A lot of people (feminists and even those who don't identify as feminists) have been outraged at the way that the Steubenville rape case has been handled in the media, and it's not surprising. If you look at the coverage, the whole formula I just outlined is right there, complete with a full-blown personal attack on the victim through social media, launched by her schoolmates. The only thing grown-ups seem to talk about is how ruined the promising football players' lives are because they're going to be sent to prison. Nobody seems to want to talk about the teenaged girl who was raped, the girl who did not have control over whether or not those men would decide to rape her, and whose life is also ruined (arguably, much more so). And did I mention that a major news outlet even aired the victim's name? (Why not violate her basic legal protections, to add insult to injury?) There is this idea that these young men are somehow victims in this, as though some supernatural force took hold of them and forced them to rape a girl, and now their lives are over. News flash: they made a choice. They decided to rape a young girl, and the consequences of that are that they will go to prison. Will that affect them for the rest of their lives? Quite possibly. But let's not forget that they committed a crime and they should reasonably have expected that there would be serious consequences.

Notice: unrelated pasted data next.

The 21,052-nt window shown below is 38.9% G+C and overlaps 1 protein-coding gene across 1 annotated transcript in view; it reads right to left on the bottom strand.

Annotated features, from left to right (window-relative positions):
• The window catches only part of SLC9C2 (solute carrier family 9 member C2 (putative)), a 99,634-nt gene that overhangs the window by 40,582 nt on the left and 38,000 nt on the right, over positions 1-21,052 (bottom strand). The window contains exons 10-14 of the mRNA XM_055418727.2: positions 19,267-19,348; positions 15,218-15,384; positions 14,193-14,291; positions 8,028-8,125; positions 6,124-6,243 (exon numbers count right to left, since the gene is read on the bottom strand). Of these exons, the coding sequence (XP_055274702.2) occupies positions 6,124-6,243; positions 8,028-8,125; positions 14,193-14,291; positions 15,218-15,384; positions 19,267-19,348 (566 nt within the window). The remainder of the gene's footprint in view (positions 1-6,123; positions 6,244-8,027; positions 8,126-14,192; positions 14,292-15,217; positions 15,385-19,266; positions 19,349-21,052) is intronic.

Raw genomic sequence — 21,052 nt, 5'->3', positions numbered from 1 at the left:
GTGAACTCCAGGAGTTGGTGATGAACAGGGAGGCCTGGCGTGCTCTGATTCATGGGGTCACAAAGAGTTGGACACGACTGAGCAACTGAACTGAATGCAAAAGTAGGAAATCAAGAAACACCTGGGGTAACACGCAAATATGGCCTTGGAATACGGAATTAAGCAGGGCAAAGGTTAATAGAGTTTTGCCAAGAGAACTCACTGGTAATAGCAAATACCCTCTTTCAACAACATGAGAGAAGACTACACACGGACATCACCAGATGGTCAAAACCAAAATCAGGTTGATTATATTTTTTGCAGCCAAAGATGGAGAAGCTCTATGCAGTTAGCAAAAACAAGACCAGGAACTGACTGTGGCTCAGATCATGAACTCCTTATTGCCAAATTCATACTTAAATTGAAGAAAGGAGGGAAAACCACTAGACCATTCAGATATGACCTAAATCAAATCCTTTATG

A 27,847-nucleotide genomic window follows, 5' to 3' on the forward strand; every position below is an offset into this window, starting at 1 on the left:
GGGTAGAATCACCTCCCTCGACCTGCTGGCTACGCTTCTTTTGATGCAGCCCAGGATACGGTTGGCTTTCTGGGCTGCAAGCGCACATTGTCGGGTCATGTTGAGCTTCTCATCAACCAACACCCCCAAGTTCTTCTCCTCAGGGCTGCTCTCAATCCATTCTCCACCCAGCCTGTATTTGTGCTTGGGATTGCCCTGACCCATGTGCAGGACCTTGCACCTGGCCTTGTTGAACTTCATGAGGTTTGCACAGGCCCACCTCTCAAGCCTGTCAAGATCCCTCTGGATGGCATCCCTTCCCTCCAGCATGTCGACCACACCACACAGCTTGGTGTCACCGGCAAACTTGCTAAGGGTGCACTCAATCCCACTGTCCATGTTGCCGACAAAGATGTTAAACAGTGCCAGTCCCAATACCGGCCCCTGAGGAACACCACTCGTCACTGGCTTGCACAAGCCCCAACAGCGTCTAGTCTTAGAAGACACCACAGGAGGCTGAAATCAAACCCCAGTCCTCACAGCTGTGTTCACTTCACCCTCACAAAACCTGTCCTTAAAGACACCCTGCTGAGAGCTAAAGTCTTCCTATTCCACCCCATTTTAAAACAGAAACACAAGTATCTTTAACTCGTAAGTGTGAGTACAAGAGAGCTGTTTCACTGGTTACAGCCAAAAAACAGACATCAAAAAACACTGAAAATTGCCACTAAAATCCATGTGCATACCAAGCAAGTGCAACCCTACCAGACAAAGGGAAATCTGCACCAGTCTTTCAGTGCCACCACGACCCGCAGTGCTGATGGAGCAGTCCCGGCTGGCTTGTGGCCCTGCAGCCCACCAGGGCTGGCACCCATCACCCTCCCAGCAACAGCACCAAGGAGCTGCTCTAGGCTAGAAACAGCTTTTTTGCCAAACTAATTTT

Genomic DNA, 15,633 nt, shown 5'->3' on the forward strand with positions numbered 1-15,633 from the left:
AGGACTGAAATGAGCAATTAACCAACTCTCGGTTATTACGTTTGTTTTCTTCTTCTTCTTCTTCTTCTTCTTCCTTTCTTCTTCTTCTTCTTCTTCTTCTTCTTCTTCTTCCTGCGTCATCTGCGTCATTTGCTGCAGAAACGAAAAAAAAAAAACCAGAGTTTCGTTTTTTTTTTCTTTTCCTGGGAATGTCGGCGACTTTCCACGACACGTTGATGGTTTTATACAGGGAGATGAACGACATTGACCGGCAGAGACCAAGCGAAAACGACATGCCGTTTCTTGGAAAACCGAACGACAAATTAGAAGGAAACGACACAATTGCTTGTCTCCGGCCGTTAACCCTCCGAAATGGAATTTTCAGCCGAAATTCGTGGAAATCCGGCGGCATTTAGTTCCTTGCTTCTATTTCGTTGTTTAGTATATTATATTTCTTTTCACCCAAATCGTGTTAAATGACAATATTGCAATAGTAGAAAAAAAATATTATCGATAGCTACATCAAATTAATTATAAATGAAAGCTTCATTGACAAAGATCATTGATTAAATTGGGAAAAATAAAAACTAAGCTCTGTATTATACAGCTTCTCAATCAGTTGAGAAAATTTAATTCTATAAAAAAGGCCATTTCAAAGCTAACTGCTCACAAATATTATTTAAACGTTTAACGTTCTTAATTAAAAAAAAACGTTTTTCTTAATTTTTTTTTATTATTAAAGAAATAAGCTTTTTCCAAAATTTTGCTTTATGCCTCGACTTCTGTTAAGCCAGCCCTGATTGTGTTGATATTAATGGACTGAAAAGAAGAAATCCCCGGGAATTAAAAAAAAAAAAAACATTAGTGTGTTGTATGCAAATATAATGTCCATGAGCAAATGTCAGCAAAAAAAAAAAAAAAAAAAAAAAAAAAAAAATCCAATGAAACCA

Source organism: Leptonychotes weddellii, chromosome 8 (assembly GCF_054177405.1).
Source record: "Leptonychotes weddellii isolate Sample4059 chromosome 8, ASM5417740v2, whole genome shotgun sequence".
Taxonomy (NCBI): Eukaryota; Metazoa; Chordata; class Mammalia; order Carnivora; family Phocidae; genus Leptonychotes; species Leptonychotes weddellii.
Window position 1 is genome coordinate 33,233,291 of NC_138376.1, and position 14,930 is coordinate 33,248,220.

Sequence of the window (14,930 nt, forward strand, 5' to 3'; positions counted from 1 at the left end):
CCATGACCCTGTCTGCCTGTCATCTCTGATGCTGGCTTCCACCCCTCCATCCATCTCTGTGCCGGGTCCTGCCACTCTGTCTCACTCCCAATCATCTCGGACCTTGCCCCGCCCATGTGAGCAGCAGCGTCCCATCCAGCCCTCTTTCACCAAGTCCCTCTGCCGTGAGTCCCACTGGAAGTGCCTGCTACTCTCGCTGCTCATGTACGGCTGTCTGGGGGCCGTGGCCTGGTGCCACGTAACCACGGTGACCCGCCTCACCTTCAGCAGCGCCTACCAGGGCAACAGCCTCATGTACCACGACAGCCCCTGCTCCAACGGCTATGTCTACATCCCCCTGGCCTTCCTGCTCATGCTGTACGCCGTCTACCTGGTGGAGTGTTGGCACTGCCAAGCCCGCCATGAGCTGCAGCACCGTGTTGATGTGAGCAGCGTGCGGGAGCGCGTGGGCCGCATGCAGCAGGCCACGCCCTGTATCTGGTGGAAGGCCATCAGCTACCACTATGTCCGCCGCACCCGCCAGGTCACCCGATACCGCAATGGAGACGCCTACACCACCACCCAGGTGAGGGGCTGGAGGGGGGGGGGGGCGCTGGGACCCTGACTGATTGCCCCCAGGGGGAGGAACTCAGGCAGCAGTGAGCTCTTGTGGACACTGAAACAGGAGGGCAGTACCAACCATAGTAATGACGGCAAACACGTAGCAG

I wish this case was as isolated as some would like to believe. But the truth is that as long as we talk and behave like, "If she wore that skirt, she was asking for it," we also perpetuate this idea that men are weak, one-dimensional beings that are incapable of self-control. I mean, if a girl walks by in a mini-skirt, of course a man has to rape her. It's just as simple as 1+1=2, right? There's no reason why he might stop and think, "Hey, I wonder if there's an option not to rape this girl. You know, even though she's asking for it by wearing that skirt..." (I'm being facetious. I would hope men don't actually consciously think that way.) You know, I bet there are even men who would instead think, "That girl has great legs. Oh, shit. I just looked. I'd better keep walking and look straight ahead. She's probably thinking I'm going to attack her or make some rude comment."

The truth is, by acting as though women cause rape just by being in a situation where they could be raped, we take all agency away from men. Men become mindless, reactive animals that don't reflect any kind of inherent decency or ability to develop a complex personal value system and live by it. Men are just raping women because the opportunity presents itself, and why wouldn't any guy rape a woman if he had the chance, right?